What our ancestors can teach us about avoiding diabetes and living a medicine free life

The Key To A Healthy Lifestyle: Did Your Ancestors Know It?

How to Use Ancient Practices to Lead a Healthier Life Today

It’s common to hear older relatives discuss their healthy lifestyle and how fit earlier generations were in comparison to today because of the rise in chronic diseases like diabetes, obesity, cancer, heart disease, autoimmune disease, and more, as well as the medical community’s emphasis on “family history.” We have all heard tales of how our grandparents travelled vast distances on foot to get to work or school, consumed food that they had grown themselves, and managed to live long and healthy lives without developing the chronic illnesses that we ascribe to modern conveniences.

As a result, there is a rising belief that we should resume leading the kind of healthy lifestyle that our predecessors lived. The Paleo Diet and exercises that resemble those done by cavemen promise to solve all of the health issues brought on by consuming more pollutants and less nutritious food. These “throw-back” trends are beneficial in a certain sense. But did our forefathers truly have better health than we have today? Depending on how you view it, maybe.

Early nonindustrial societies had high mortality rates at all ages, and only a small percentage of people lived to old age. Your own family history may even support this. Even those who had healthy lifestyles did not often live above the age of 50 until the 1900s! Just a few generations later, many people entering midlife have no noticeable health issues, and many more are living well into their 80s, 90s, and beyond because to improved living conditions, clean drinking water, and medications that have helped cut mortality from infections. Along with living longer, we are also living better, healthier, and more contented lives.

How Our Health Has Improved Since Our Forefathers

If you saw the movie The Intern, you might have laughed out loud when Robert DeNiro, who is in his 70s, accepts an internship at a developing online retailer while also attending funerals and fending off merry widows who are after him. At first, DeNiro’s character doesn’t seem to fit in, but he soon proves to be the one who finds solutions to many of the issues the business and its employees face, all while snagging the attractive massage therapist (played by Renee Russo) as his girlfriend.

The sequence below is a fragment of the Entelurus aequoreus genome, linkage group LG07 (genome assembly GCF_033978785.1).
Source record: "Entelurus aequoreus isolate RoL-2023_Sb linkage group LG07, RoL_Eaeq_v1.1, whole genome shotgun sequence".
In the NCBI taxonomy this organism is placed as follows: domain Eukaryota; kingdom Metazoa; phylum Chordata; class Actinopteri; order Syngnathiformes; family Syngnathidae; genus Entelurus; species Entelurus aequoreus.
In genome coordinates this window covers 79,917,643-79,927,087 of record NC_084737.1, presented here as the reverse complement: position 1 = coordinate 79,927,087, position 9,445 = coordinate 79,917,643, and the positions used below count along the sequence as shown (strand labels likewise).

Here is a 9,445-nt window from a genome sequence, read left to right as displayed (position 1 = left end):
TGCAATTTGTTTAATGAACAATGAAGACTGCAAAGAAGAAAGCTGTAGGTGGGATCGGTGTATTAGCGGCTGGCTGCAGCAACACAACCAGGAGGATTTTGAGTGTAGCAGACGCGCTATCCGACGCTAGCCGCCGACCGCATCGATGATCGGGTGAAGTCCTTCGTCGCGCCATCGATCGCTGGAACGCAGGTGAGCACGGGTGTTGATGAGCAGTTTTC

According to studies, the population in New York City has doubled since 1980 and has been expanding at a rate of five times that of the city as a whole. This population is prospering as well as expanding.

Another study demonstrates that persons over the age of 50 are among the most prolific inventors and business owners, drawing on their decades of knowledge to launch new ventures and promote novel goods while establishing their own schedules and engaging in hobbies they enjoy.

Finally, research demonstrates that at the age of 50 to 60, we get wiser and certain sorts of activities become simpler because we are able to apply our prior knowledge to new information, much like Robert DeNiro’s character did in the movie The Intern.

What Your Ancestors’ Healthy Lifestyle Can Teach You for Growing Healthier and Happier Today

We are able to live longer than our ancestors thanks to advancements in science and technology, as well as the comfort and hope they bring, which also improves health. There is a balance between how we live today and how our ancestors lived, as there is in everything in life. And we have the chance to benefit from the finest of both worlds in order to improve our own health.

Here’s how to live healthier, happier, and longer in the modern world by fusing the greatest aspects of your ancestors’ environment with your own lifestyle: